Large igneous provinces (LIPs) are the largest manifestations of volcanism on Earth. They are anomalous both in terms of the volume and length of lava flows erupted at the surface and in terms of the scale of mantle melting necessary to produce them. They are also thought to have widespread impact on climate and the environment. This session would welcome all contributions to LIP research, with particular emphasis on:
Date: Sunday, August 25, 2013 — Friday, August 30, 2013
Location: Firenze Fiera Congress Centre, Florence, Italy
Includes the following sessions:
01e: Causes of Phanerozoic mass extinctions: impacts vs. large igneous provinces vs. others?
The history of life on Earth is punctuated by several instances of sudden drops in biodiversity where a large number of species were wiped out, followed by biotic recovery, rapid evolution and dramatic shifts in dominant life forms. Though this phenomenon is well known, the root cause(s) of these mass extinctions is/are yet unsolved and controversial. Multiple causes have been advanced to explain sudden extinctions. Currently, the two dominant contenders are high velocity extraterrestrial bolides and large volcanic eruptions. Discussions of these two hypotheses have been recently quite polarized. Nevertheless, critical to evaluate the potential role of volcanism and asteroid impact (as well as other hypotheses) in causing mass extinctions are (1) precise temporal correlations with the stratigraphic boundaries, (2) well understood mechanisms that could alter Earth’s climate (e.g. gases from target rock vaporization or volcanogenic emission) and (3) effects of the climate changes on the biosphere. In this session, we are encouraging submission from proponents of the volcanism, asteroid impact, and any other mechanisms that could potentially explain the Phanerozoic mass extinctions. In particular, we are seeking contributions from stratigraphy, geochronology, geochemistry, physical modelling and climate studies.
Keynote speaker: Paul Wignall (University of Leeds)
06f: Continental magmatic pipeline: from crustal roots to the surface
This session will focus on magmatic processes in continental sectors and their role in continental crustal evolution, addressed through a variety of approaches including petrological studies, mineral chemistry and geochronology, and numerical and/or laboratory modeling of magmatic systems. Broad topics covered in this session will include the role of deep vs. mid- to shallow-level magmatic plumbing systems in controlling silicic magmagenesis and/or the composition of continental crust and the relationship of the thermal structure and chemical differentiation of the continents. We welcome submissions covering diverse topics and approaches within this broad context, including for example: multi-disciplinary studies combining textures, chemistry, and ages, including mineral chemistry and geochronology; the role of crystal mush vs. solidified magmas (i.e., thermal histories of reservoir systems); magma mixing processes and efficiency; thermobarometry of crystals and magmas; and evidence for silicic magmagenesis by deep-seated vs. upper-crustal differentiation processes.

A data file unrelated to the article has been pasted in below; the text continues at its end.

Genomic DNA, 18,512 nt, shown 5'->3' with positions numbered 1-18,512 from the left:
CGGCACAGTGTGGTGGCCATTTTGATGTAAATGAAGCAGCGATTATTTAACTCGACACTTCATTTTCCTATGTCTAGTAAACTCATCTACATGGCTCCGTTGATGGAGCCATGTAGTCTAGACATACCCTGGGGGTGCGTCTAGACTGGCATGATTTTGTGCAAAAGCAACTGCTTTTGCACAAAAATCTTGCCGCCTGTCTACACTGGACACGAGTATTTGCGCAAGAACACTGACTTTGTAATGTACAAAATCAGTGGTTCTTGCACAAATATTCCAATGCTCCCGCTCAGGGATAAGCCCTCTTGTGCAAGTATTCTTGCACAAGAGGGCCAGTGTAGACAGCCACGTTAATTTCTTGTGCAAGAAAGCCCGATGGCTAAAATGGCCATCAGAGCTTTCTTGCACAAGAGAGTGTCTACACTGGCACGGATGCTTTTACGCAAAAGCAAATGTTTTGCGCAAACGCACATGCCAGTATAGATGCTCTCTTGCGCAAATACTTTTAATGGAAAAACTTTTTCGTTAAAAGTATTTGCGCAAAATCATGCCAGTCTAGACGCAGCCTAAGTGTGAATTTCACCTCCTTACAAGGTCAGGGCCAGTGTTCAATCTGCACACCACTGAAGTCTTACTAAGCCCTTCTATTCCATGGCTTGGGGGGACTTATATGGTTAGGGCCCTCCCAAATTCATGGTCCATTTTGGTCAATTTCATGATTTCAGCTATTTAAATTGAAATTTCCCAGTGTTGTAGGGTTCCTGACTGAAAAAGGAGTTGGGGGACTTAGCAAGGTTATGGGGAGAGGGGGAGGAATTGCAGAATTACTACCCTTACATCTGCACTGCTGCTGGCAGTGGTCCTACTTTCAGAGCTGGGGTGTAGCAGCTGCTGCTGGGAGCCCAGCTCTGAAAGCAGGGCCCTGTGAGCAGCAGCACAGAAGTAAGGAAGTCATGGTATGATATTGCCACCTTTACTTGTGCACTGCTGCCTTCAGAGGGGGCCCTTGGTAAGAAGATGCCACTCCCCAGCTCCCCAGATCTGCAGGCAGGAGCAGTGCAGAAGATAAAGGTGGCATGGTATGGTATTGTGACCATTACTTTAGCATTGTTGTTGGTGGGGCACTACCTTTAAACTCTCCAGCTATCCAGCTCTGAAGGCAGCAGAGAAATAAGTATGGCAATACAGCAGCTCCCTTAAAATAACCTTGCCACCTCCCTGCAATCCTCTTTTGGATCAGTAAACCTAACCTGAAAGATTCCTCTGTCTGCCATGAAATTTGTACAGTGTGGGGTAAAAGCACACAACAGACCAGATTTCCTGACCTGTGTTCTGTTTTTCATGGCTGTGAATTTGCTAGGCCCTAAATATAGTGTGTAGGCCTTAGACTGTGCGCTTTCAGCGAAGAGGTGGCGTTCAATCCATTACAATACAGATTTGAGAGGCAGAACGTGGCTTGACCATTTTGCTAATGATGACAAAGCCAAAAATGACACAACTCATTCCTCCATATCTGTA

11c: Crustal assimilation during magma emplacement
The chemical compositions of plutonic and/or volcanic rocks (solidified magma) are generally used to constrain the compositions of the source from which the magmas were originally formed, and the physical conditions of melt generation. However, the compositions of magmas change as they ascend through the lithosphere in response to closed-system (fractional crystallization), and/or open-system (crustal contamination, magma mixing) behavior of the igneous bodies. The session focuses to the mechanisms producing chemical as well as isotopic variations, in order to resolve mantle vs. crustal contributions, and to quantify the elemental fluxes associated with such processes. The fundamental question to be addressed is how and to what extent the chemistry of igneous systems reflects source composition, or it has been modified during their ascent to shallow level magma reservoirs and volcanic extrusions/explosions. We therefore welcome insights provided by the re-interpretation of data from classical measurements and by novel isotope-geochemical techniques, and their meaning in the geological framework.
Date: Sunday, October 27, 2013 — Wednesday, October 30, 2013
Date: Thursday, November 7, 2013 — Monday, November 11, 2013
Date: Monday, December 9, 2013 — Friday, December 13, 2013